VIVA Energy has built the biggest crude oil storage tank in Australia as part of a $300 million investment in the Geelong refinery.

The group’s general manager for refining, Thys Heyns, said the tank would increase the refinery’s production capabilities, lower its cost base and improve Victoria’s fuel supply security. It can hold 100 million litres of crude oil.

“This tank increases our crude storage capacity by 40 per cent and in fact can hold enough crude oil to produce all the fuel required to meet Victoria’s needs for about three days,” he said on Wednesday.

The tank stands 21m high and 84m wide and can hold about 15 days’ worth of production from the Bass Strait oilfields off the Victorian coast.

About 4000 tonnes of steel were used in its construction.

Mr Heyns said the $50 million tank helped underpin the viability of the under-pressure Geelong refinery by increasing its flexibility to blend crude oils and reducing costs by enabling ships to fully unload their crude cargo. Swiss-based energy trading titan Vitol paid $2.9 billion for the Geelong refinery and 870 Shell-branded service stations early in 2014.

The refinery, one of four left in the nation, can process 120,000 barrels of oil a day to make petrol, diesel, jet fuel, bitumen, liquefied petroleum gas, propylene, solvents, avgas and marine fuel oil.

Mr Heyns said Viva had also received the green light from its owner to spend $15 million to double bitumen production at the refinery.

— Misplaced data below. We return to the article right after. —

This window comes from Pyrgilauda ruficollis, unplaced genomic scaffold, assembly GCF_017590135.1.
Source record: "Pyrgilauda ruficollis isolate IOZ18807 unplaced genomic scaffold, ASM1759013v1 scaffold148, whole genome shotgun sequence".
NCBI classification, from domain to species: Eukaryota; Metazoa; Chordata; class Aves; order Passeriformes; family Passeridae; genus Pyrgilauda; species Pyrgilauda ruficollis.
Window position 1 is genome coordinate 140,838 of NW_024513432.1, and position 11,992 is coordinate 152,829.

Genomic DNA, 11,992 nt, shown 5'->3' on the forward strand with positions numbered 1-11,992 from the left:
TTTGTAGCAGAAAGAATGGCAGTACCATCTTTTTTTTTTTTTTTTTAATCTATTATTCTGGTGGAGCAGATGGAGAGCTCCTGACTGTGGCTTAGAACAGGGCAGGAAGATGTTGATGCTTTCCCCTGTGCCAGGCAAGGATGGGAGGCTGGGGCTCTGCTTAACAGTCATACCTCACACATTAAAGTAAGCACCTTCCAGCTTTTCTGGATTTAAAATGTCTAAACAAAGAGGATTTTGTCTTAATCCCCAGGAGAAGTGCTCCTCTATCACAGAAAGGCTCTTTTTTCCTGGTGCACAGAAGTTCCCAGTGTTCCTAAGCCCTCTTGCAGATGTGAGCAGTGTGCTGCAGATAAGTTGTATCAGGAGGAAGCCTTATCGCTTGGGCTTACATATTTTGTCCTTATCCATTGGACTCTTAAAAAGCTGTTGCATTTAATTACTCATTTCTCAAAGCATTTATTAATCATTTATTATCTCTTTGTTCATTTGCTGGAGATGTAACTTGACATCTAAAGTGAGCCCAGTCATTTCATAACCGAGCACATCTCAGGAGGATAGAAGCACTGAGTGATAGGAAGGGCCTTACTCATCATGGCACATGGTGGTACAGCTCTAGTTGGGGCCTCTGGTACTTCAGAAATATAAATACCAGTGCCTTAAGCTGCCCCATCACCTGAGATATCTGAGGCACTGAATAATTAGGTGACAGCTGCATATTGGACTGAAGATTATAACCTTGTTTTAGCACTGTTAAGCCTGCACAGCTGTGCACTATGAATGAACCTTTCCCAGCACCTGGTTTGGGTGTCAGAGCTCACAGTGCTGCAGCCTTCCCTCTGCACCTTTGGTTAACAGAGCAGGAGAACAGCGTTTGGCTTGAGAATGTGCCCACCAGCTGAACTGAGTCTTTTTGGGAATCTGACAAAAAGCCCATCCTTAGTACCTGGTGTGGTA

It will also spend $23 million building a 25 million litre gasoline tank to increase fuel storage and $7 million revamping the refinery’s crude distillation unit furnace. Viva has already spent $23 million building a pumping station to increase the amount of fuel transported by pipeline to Melbourne by 25 per cent and another $4 million to upgrade its capacity to provide jet fuel to the Melbourne and Avalon airports.

“All of these projects further demonstrate our commitment to build a sustainable business in Geelong and support our customers in Victoria,” Mr Heyns said.

When Vitol bought the loss-making Geelong refinery in 2014, it said it had five-years to prove itself sustainable.

Viva spun off its service station assets into a listed property trust mid-last year, allowing it to post a $1.21 billion net profit for the 2016 calendar year — well up from the $159.8 million profit in 2015.

Rival refiner Caltex is also upgrading its local fuel storage capacity, spending $75 million to install new tanks at its Newport fuel terminal.

Extracted from: The Courier Mail